Was anyone else totally smitten when they opened up their CSA box this week? Those COLOURS! We have a whole rainbow of vegetables this week, and below you’ll find some colourful recipes that bring a whole rainbow of flavours, too.
I’ve never made a beet dip before, but I can assure you I will be making one again. It’s such a wonderful way of showcasing the beet’s colour, and allows for beets to show up in two-three meals instead of just one. This dip has a nice balance of salt, acid, sweetness, and spice. It can be made with roasted beets (which I think would make it even more flavourful), but because it’s so darn hot I decided to steam mine instead. This worked out perfectly, and allowed me to keep my oven off.
The zucchini ribbon salad was a bit of an experiment for me – I’m already anticipating an abundance of zucchini, and I want to stockpile easy recipes. I was quite satisfied with the result – it’s very simple in prep and flavour profile, and is a fun way to eat zukes (kind of like pasta). It can be eaten raw (though marinated, so nicely softened), or quickly cooked (which makes it feel a bit more like pasta). We cooked ours, but I think next time I leave it marinating for a little while longer and eat it raw. I love my pasta al dente, and I think I like my zuke like that too!
To add even more colour to the meal, I whipped together a quick tomato salad – I didn’t include the recipe below, but I know you all have your favourites! Mine was a simple tomato, basil, olive oil, balsamic, salt, pepper salad, which is just one of the ways I like to eat a bounty of tomatoes!
More Magnificent Meal Musings:
- Lettuce Wraps with Beet Spread, Cuke, Green Onion, and Tomato
- Cucumber Raita with Pita and Carrot
- Carrot Cake Pancakes
- Fritters with Zuke, Carrot & Green Onion
- Pickled Beets
- Pickled Yellow Beans
- Multi-Bean Salad with Green/Yellow Beans, Basil, and Feta
- Carrot-Lime Slaw
Za’atar Spiced Beet Dip
Brilliant beets make for a colourful dip, with a satisfying complexity of flavours from the za'atar, yogurt, chilis, and lemon. Topped with goat cheese, hazelnuts, and green onions, and for sure I'm convinced I'll be making this again! We ate it as a dip, but it would also be great as a spread in a sandwich or wrap to add a pop of colour and flavour. This recipe is adapted from Yottam Ottolenghi via Food and Wine.
- 3-4 medium/large beets
- 1/2 cup greek yogurt
- 2 cloves garlic
- 1 1/2 Tbsp za'atar you can find this at Tara's
- 1 Tbsp olive oil
- 1 tsp lemon juice
- 1 tsp tahini
- pinch chilli flakes
- salt to tast
- 2 Tbsp roasted hazelnuts, roughly chopped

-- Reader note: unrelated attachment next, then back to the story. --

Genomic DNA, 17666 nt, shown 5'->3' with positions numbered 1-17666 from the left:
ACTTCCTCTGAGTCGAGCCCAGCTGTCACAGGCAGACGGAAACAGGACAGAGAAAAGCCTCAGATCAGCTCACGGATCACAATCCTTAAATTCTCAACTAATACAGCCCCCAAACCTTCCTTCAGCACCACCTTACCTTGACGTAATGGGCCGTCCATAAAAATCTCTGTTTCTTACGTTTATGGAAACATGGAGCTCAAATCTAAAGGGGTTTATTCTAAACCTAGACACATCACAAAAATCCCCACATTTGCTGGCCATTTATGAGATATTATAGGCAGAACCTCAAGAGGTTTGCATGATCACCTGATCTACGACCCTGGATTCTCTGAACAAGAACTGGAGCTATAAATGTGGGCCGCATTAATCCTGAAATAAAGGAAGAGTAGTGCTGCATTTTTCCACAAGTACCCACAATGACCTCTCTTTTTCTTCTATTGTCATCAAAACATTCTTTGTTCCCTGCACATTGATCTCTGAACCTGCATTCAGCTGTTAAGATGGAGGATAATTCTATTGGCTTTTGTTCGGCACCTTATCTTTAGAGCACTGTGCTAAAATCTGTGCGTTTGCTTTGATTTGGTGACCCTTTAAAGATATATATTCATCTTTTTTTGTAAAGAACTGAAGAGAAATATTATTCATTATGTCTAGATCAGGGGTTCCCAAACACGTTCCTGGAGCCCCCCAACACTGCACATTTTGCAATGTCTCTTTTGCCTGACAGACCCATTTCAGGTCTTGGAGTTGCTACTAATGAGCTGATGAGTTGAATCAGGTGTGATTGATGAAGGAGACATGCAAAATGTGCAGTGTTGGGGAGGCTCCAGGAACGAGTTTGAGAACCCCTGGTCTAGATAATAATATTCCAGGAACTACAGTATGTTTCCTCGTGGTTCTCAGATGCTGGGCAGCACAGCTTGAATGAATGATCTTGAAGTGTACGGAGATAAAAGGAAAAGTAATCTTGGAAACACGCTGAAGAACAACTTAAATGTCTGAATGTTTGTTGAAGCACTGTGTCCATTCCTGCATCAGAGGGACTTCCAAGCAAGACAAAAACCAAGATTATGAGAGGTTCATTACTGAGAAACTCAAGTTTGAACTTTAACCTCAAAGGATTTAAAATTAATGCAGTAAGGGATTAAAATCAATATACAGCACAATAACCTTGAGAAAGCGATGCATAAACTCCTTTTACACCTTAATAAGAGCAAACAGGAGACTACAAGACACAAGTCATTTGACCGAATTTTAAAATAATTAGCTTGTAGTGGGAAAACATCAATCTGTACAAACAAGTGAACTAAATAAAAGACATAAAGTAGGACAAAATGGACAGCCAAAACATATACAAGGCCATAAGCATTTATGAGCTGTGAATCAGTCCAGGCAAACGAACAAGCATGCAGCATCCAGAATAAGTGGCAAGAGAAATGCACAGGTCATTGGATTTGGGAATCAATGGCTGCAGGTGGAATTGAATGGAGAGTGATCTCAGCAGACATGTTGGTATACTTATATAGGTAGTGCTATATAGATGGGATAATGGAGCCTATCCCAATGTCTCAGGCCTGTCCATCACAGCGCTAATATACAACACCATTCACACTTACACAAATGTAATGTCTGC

- 2 green onions, chopped on the the diagonal
- 3 Tbsp goat cheese, crumbled
Wash the beets without piercing the skin, and place them in the basket of a stovetop steamer. Set the heat to high, and steam, covered, for about 45-60 minutes, until tender. I would usually roast my beets in the oven (I love the flavour it produces), but it was just too hot!
Once the beets are cooked, run under could water and peel off the skins. Cut into large wedges and add to the bowl of a food processor.
Add remaining ingredients (other than garnish) in the food processor and pulse until smooth. Taste and adjust seasoning as needed.
Place into a shallow serving bowl and scatter garnish overtop. Serve with pita, cucumber, beans, carrots, or whatever suits your fancy.
Zucchini Ribbon Salad
This is a simple recipe, and although we aren't yet in the thick of zucchini season, it's a wonderful recipe to have up your sleeve to enjoy an excess of zukes. Once marinated, the zucchini can be enjoyed as-is, or you can do a very quick sauté as we did to gently cook the zucchini. This makes enough for a side dish for 3-4 people, but can be doubled to make a more substantial main dish for 2-3 people.
- 2 medium zucchini
- 1 half lemon, juiced
- 1 tsp salt
- black pepper to taste
- 2 Tbsp olive oil, divided
- 3-4 Tbsp grated parmesan
- 4-5 basil leaves, torn
Using a vegetable peeler or mandolin, peel thin ribbons of zucchini into a large bowl. Add lemon juice and salt, and place covered in the fridge for 1-4 hours. This will soften the zucchini.
Remove from fridge and drain excess liquid. At this point you can either place zucchini into a serving dish and add olive oil, basil, and parmesan, and black pepper and serve, or you can do a quick 2 minute sauté in a pan, and add the remaining ingredients once in the serving dish. Cooking the zucchini softens it further, and keeping it uncooked allows it to have a bit more substance and brightness.